Can I Make a Pain and Suffering Claim Without a Lawyer?
Regardless of attorney representation, most car accident cases are settled through negotiations before a suit is filed, let alone getting to the trial phase. If you were involved in a minor car accident, you may be able to successfully handle your case without an attorney. However, in order to represent yourself, you should conduct in-depth research and get advice on the best way to proceed with your claim. Read on to discover some basic procedures and tips on how to make a pain and suffering claim without a lawyer.
What Is Pain and Suffering?
Pain and suffering is any mental or physical distress for which you may seek damages in your car accident claim. Pain and suffering damages are based on the type of injury and the seriousness of the pain you suffered.
Most states consider pain and suffering damages as a part of noneconomic damages (also called general damages), which refer to any intangible losses where monetary values are difficult to assign. Unlike economic damages (e.g. medical expenses and lost wages), pain and suffering damages are highly subjective.
Whether to Proceed With or Without an Attorney
Depending on the type of your case, obtaining legal representation may save you time and money. Consider the following factors to determine whether you would need an attorney to represent you or not.
Seriousness of Your Injuries
If you have been involved in a fender bender, an insurance company could offer a settlement without dispute to cover your property damages and medical expenses. However, if you were in a more serious accident involving serious damages like pain and suffering, you would want to at least get a case evaluation by a personal injury lawyer. The more serious your injuries are, the more likely you are to receive an underestimated settlement offer by the insurance company.
Sufficiency of Evidence
To make a successful claim, you will need evidence such as witness testimony and/or supporting documents. If there is no evidence of your injuries to prove your pain and suffering, the insurance company or the court will assume that you did not suffer such damages and don't deserve compensation. If you're having a hard time obtaining evidence for your case, you should consider getting help from a lawyer.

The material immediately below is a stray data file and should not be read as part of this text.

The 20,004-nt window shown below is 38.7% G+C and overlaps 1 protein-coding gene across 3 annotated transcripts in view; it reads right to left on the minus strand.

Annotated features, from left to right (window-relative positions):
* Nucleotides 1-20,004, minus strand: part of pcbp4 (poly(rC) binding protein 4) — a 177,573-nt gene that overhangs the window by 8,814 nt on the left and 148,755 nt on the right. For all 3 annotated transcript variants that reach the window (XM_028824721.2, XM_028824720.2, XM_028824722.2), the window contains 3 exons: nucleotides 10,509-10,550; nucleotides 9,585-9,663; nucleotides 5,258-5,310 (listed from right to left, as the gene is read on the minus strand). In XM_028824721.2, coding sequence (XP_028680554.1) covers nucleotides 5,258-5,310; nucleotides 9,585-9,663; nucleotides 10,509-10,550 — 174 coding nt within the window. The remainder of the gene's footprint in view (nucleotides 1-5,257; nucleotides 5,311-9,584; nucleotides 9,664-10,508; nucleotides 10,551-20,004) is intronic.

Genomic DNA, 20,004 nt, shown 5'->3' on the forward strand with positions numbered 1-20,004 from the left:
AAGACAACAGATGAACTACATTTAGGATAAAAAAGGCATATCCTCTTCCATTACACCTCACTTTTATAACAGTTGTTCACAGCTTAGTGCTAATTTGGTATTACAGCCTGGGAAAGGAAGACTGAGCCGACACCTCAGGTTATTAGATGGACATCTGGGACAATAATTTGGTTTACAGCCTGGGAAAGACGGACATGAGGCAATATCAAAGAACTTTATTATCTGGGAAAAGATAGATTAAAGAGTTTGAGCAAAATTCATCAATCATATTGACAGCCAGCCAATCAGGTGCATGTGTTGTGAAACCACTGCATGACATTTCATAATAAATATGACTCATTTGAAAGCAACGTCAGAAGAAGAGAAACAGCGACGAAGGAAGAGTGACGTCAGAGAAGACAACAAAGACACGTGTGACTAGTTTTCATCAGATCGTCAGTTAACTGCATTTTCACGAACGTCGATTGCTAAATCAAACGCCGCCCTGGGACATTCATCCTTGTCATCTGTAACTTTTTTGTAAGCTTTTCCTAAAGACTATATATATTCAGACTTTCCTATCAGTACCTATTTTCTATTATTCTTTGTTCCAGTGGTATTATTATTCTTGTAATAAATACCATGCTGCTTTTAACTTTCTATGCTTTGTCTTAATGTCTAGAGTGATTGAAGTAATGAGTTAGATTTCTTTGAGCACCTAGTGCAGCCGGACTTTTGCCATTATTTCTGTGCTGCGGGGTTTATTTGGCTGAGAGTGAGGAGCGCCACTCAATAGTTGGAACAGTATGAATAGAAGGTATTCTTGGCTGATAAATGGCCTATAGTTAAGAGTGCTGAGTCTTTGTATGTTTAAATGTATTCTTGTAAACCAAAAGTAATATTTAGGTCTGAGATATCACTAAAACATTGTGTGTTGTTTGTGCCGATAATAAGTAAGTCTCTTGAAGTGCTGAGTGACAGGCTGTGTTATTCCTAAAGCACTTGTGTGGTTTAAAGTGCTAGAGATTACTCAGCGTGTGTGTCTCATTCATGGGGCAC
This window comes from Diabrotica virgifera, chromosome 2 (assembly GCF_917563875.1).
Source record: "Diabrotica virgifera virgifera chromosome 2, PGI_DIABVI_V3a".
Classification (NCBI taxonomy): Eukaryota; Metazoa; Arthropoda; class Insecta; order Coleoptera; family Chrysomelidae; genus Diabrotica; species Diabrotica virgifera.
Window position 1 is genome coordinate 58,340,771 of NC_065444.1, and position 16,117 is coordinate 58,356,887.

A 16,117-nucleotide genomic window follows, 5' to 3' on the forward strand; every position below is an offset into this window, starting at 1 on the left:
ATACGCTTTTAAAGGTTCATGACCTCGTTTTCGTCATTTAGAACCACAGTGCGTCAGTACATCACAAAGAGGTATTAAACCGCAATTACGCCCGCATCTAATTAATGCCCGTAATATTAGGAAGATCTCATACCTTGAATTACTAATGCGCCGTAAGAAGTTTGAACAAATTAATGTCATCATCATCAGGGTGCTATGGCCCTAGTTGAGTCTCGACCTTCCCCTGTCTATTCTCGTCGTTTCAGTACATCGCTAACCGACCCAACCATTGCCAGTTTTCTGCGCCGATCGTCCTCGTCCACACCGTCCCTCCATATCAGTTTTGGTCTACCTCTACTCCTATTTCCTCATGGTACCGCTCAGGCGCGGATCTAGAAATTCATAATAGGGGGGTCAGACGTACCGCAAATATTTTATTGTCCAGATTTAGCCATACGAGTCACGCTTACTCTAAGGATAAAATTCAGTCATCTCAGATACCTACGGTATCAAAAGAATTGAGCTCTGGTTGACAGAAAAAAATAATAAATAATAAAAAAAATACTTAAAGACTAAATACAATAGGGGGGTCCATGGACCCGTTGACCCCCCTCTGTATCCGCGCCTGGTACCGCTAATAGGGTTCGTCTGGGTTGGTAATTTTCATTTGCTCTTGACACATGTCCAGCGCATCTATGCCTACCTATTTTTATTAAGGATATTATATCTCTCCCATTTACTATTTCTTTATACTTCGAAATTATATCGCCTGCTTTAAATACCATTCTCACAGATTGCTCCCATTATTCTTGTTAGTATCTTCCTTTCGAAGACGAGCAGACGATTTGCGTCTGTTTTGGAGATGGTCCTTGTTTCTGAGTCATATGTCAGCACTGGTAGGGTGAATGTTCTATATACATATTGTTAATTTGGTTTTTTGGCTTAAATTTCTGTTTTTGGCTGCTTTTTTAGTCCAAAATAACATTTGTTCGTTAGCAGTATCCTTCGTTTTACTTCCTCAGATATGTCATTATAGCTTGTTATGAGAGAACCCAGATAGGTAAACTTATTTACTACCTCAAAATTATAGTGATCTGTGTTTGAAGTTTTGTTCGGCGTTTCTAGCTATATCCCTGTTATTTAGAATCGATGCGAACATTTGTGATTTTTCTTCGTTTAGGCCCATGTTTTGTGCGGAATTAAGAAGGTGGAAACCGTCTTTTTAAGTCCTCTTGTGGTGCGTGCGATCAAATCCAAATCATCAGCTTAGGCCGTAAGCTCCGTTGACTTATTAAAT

Proof of the Other Driver's Fault
If you are making a claim against the other driver or their insurance company, make sure the other driver was at fault for the accident. As long as it's obvious that the other driver caused the accident, and their insurance company has accepted liability, it should be easier to proceed with your claim without an attorney.
However, if there's a dispute about who is at fault, or if the other driver makes a counter-claim, you should seek advice from an experienced attorney to evaluate your case. You don't want to proceed with your claim against the other driver or his or her insurance company until you are sure that the other driver was at fault.
Calculation of Your Pain and Suffering
You need to state a specific amount of pain and suffering damages, even though there's no set equation to calculate this type of damages. Some lawyers use the "multiplier" method to calculate pain and suffering damages. If you're unable to come up with a specific value of your pain and suffering damages, you should contact a personal injury lawyer; personal injury lawyers are trained to use their professional knowledge and experience to calculate a maximized amount of damages you suffered.
Making a Pain and Suffering Claim on Your Own
In order to make a pain and suffering claim, you will need to send the insurance company a demand letter, which is a summary of your claim and damages. In your demand letter, you should discuss your pain and suffering damages, supported by relevant documents and evidence.
To prove pain and suffering, you must have evidence supporting your claim. You should obtain medical records and any police reports yourself. If you let the insurance company obtain those documents for you, you are letting them control which documents to consider. The following documents, if available, should be attached to your demand letter:
- Medical records, bills, and receipts
- Doctor's note
- Police report
- Witness statements
- Photos of injuries
Statement on Your Pain and Suffering
In your demand letter, you need to state how you came up with the value of your pain and suffering damages. You can do this by explaining how your pain and suffering impacted your daily activities since the car accident. Consider the following factors in your discussion of pain and suffering:
- severity of your injury
- location and nature of any scarring or disfigurement
- recovery time needed
- potential for ongoing consequences
- amount claimed in special damages
- socio-economic factors
- your state's damages cap (if there is one)
Get Professional Legal Help With Your Pain and Suffering Claim
You should carefully consider the above factors when deciding whether to proceed with or without legal representation. Although you may think you can save attorney fees by handling the case on your own, an experienced personal injury lawyer will likely be able to maximize the amount of damages you can recover. Get started today and contact an experienced injury law attorney near you.
You Don’t Have To Solve This on Your Own – Get a Lawyer’s Help
Meeting with a lawyer can help you understand your options and how to best protect your rights. Visit our attorney directory to find a lawyer near you who can help.
Contact a qualified auto accident attorney to make sure your rights are protected.